The Art of Listening

This year was my seventh Festival since joining ISC as president, and it was an especially lovely one because I allowed myself to relax and be fully present. I resisted the urge to be in ALL the places at once and sat back in full confidence that all was well. I treated myself to ghost stories both nights—put on my cap, grabbed a hot chocolate (extra whipped cream), and found a nice place to sit under a tree. I also made a special effort to hear some of the tellers’ whose work I don’t hear often (especially folk tales). Here from the UK, Mara Menzies told both Kenyan and Scottish stories. She lives in Edinburgh, where I lived when I first moved to Scotland years ago, and the first story I heard her tell was set there—nice and familiar. Then she moved into traditional stories from East Africa, which were familiar in a different way. One of her ideas that resonated with me was about the sacredness of light and humor. The world often feels very serious, especially lately, so it was a good reminder that the simple act of laughing can help us feel more connected, more playful, more childlike—and more connected to the imagination. Laughter itself can be very healing.

I heard another set of folk tales from Donna Washington, who mixes family stories with traditional stories about tricksters like Anansi and Brer Rabbit. Each tale was a deft mix of the story itself, the origins of the story, and reflections on her parents. These were stories with very serious undertones and layers, including the real experiences of discrimination against her family. But throughout her performance there was room for laughter as well. Just masterful.

This year was my first turn as an emcee, for a special session of “Freedom Stories” with Sheila Arnold. It was thrilling as the kickoff of a two-year program in which ISC will explore African-American heritage in Appalachia, funded by a generous grant from the National Endowment for the Humanities. Sheila is one of many tellers who we’ll be working with on the project—and we plan to record every session for a podcast that will make the material available to people across the nation and around the world. (Access is important since so many of these stories have gone underappreciated and untold for so long.) Sheila’s session was a heartfelt exploration of the Underground Railroad and the history of Jonesborough (good and bad), especially the abolitionist Elihu Embree, a very complicated figure. Sheila’s stories helped us understand what the journey to freedom felt like for people as individuals—their pain and struggles. It was a very powerful session for me, and for everyone there, I think.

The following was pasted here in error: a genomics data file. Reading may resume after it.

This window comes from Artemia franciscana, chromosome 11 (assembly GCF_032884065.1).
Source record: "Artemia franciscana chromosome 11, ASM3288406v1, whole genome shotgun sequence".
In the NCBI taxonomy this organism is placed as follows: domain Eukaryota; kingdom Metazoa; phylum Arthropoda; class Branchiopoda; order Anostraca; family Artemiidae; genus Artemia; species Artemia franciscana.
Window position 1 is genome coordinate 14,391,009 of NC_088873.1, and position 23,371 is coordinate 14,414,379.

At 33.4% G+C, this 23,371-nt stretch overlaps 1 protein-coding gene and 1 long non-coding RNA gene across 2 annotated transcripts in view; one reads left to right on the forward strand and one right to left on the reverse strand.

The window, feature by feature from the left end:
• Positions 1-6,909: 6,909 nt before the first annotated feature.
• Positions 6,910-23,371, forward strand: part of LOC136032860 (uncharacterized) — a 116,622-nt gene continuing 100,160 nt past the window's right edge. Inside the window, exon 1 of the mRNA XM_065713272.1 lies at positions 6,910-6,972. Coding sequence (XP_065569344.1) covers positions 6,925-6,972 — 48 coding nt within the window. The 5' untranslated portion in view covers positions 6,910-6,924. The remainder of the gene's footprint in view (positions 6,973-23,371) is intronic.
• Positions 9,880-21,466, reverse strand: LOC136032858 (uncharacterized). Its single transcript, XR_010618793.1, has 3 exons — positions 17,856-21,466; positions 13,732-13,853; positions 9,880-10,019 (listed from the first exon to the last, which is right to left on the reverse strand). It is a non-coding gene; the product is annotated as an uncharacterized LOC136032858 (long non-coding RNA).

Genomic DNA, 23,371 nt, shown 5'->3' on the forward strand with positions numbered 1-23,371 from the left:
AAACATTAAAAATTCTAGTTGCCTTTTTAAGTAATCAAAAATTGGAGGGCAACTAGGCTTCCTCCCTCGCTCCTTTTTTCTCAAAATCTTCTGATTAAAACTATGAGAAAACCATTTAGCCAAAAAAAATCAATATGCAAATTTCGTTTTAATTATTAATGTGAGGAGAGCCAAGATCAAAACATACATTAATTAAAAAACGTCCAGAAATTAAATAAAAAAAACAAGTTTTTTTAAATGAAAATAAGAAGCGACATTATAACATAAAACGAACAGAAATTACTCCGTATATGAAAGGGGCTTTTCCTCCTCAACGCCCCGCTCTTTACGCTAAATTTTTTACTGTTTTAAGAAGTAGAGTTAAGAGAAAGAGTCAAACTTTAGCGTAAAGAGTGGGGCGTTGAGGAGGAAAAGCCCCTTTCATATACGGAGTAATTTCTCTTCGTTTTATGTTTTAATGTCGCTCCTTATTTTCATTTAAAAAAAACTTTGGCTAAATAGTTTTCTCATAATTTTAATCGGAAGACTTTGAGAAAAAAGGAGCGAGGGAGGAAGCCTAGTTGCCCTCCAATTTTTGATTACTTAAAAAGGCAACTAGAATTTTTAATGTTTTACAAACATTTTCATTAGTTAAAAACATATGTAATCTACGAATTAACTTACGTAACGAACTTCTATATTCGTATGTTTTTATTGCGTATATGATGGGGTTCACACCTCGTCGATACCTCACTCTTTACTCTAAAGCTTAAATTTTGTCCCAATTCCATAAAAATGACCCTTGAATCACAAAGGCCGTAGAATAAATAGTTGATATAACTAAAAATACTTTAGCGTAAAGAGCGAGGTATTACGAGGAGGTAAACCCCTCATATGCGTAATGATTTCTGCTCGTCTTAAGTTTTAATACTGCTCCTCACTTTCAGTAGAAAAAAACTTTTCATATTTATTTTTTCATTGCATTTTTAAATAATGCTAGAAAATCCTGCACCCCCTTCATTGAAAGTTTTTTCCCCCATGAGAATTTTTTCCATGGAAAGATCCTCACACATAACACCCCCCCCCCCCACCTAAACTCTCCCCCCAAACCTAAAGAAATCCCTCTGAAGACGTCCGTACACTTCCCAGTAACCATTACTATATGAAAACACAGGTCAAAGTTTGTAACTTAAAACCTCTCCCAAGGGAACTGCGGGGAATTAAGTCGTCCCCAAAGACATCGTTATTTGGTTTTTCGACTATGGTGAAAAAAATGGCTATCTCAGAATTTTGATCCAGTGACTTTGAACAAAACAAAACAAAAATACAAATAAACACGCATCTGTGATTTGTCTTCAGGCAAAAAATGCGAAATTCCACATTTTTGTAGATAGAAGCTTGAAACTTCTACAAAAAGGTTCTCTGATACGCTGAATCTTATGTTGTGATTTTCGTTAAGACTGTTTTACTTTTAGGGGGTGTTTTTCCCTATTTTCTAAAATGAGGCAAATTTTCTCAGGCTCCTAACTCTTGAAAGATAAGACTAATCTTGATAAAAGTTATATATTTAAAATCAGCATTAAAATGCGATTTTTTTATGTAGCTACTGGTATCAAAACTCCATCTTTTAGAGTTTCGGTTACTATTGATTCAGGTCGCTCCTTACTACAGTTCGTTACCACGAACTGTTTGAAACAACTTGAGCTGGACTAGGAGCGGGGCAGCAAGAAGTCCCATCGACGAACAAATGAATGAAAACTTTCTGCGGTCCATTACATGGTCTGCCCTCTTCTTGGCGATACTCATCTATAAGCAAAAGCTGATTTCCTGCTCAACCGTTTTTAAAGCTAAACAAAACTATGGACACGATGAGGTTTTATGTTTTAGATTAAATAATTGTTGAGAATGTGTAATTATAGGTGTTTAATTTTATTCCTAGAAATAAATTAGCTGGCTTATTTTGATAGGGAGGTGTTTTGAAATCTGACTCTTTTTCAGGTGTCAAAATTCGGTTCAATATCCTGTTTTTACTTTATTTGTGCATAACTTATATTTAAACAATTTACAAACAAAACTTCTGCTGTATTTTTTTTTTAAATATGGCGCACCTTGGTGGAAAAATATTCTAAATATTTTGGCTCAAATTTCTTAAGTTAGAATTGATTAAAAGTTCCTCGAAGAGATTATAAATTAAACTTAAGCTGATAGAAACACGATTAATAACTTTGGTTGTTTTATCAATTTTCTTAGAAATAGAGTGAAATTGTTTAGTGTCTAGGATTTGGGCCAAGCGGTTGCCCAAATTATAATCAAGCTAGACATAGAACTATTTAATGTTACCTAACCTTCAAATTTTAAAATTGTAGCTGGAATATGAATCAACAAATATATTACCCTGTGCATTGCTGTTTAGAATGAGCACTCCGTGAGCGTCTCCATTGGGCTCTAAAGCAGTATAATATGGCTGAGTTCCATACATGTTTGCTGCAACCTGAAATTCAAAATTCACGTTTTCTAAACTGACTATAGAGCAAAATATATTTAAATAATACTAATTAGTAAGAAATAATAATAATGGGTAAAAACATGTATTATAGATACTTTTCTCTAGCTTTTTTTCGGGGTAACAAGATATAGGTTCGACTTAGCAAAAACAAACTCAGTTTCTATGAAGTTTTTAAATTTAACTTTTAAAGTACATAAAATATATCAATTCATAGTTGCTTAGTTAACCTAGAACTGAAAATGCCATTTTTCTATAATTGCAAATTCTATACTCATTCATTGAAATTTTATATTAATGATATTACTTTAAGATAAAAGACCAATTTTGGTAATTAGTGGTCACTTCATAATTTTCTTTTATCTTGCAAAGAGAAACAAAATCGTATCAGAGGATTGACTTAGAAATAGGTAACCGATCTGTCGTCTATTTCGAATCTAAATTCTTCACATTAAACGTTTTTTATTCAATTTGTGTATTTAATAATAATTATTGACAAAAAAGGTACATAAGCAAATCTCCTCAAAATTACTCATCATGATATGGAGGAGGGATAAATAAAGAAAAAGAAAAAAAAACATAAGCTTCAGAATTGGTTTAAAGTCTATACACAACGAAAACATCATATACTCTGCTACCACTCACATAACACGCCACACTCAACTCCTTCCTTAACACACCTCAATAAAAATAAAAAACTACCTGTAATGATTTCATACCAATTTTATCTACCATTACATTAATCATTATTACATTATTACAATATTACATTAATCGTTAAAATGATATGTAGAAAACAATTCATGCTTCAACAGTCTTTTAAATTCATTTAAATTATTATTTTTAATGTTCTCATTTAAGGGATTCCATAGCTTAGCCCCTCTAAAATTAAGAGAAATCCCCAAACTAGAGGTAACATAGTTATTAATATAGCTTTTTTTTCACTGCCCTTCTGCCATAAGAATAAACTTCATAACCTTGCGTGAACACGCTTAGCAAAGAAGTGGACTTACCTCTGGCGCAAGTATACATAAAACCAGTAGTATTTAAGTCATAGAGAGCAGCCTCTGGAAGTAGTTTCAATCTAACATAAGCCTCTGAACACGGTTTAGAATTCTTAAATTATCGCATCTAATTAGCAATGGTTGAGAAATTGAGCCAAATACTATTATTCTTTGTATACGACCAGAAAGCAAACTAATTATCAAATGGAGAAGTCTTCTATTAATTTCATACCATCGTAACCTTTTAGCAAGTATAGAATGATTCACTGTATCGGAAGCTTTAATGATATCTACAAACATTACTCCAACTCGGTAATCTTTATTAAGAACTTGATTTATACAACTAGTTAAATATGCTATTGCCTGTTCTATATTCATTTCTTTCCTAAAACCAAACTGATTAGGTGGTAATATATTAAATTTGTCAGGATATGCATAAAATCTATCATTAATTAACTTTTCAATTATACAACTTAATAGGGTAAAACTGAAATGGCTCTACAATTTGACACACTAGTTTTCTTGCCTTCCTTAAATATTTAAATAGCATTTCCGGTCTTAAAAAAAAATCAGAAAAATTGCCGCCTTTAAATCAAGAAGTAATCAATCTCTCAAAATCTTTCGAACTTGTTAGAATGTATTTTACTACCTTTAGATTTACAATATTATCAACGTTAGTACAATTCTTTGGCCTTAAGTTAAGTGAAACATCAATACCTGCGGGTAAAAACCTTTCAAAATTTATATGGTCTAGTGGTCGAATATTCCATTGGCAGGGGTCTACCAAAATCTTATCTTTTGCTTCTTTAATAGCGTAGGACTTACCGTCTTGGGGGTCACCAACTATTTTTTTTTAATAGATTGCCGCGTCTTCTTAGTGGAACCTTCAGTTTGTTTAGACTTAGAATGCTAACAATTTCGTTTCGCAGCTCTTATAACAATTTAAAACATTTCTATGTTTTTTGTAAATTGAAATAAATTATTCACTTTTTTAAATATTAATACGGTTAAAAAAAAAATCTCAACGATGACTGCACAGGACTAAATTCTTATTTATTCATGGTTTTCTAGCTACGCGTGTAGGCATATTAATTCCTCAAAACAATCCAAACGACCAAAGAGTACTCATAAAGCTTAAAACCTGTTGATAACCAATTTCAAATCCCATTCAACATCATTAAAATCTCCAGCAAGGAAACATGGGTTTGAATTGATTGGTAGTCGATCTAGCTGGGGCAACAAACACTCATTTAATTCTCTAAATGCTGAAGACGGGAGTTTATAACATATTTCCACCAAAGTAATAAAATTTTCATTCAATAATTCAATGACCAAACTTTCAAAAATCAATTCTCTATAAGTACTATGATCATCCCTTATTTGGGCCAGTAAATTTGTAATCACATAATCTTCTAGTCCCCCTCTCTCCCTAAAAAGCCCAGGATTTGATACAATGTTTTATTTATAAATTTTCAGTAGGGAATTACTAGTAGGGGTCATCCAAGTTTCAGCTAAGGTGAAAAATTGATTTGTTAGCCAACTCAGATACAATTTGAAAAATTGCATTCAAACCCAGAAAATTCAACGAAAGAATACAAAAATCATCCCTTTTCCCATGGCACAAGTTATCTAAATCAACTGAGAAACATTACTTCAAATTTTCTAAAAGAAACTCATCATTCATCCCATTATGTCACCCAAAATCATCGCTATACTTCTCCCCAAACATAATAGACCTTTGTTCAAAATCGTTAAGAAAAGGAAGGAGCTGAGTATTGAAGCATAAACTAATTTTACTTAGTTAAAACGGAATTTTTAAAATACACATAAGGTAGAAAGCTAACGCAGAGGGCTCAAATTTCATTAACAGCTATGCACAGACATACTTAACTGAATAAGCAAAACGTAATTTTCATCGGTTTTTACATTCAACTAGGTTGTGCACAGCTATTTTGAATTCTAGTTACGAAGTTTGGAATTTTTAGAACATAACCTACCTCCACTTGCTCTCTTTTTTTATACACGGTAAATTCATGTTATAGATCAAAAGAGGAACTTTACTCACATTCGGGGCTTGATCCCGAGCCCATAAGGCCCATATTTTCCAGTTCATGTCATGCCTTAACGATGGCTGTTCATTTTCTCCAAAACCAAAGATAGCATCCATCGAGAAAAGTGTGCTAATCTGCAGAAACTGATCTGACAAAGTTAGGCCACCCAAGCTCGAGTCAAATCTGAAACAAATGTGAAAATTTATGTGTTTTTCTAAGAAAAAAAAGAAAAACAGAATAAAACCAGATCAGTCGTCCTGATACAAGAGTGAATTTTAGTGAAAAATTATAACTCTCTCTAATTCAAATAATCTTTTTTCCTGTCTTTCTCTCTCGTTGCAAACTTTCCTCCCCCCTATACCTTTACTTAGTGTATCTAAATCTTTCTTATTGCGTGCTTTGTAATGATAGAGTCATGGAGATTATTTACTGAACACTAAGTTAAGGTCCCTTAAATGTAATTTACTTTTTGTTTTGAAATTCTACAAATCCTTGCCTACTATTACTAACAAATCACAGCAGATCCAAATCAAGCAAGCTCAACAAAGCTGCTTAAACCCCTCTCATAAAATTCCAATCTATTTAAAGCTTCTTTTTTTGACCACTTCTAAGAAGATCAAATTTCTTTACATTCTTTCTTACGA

I was pleased to catch our special event with Peter MacDonald, who served as a Navajo Code Talker in World War II. He’s 92 years old. I only attended half the session because of other duties, but it was incredible to hear. Mr. MacDonald isn’t a professional performer, but he’s an exuberant storyteller when he starts talking about what he’s known and lived. His session reminded me a bit of a phenomenon that’s familiar to me from my folklore research in graduate school: When you ask someone questions about places and memories that are important to them—the moments that shaped their lives—incredible stories begin to surface.